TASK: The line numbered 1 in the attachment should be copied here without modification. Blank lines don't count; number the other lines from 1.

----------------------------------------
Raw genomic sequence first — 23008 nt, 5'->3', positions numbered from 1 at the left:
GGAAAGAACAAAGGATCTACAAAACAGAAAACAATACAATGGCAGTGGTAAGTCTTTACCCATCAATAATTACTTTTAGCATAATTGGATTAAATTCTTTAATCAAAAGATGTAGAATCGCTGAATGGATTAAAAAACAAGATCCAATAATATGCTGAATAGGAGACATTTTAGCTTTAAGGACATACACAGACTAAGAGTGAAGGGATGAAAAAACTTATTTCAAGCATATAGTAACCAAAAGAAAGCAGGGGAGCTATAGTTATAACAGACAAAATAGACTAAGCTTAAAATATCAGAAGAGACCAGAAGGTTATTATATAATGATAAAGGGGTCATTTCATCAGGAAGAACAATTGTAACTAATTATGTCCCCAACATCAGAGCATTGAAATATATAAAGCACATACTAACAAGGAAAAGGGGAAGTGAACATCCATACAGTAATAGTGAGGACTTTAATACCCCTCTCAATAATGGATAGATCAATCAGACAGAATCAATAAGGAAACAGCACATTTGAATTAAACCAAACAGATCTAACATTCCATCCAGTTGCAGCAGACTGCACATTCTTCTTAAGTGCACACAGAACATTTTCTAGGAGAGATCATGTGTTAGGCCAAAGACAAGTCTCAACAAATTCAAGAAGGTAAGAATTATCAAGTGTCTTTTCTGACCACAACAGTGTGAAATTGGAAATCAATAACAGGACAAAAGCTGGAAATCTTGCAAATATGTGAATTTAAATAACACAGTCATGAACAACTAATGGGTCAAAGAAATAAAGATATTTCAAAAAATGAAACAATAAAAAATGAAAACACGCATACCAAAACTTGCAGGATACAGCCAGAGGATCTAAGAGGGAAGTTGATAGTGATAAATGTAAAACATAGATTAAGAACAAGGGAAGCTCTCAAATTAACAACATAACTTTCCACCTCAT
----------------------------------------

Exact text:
Raw genomic sequence first — 23008 nt, 5'->3', positions numbered from 1 at the left: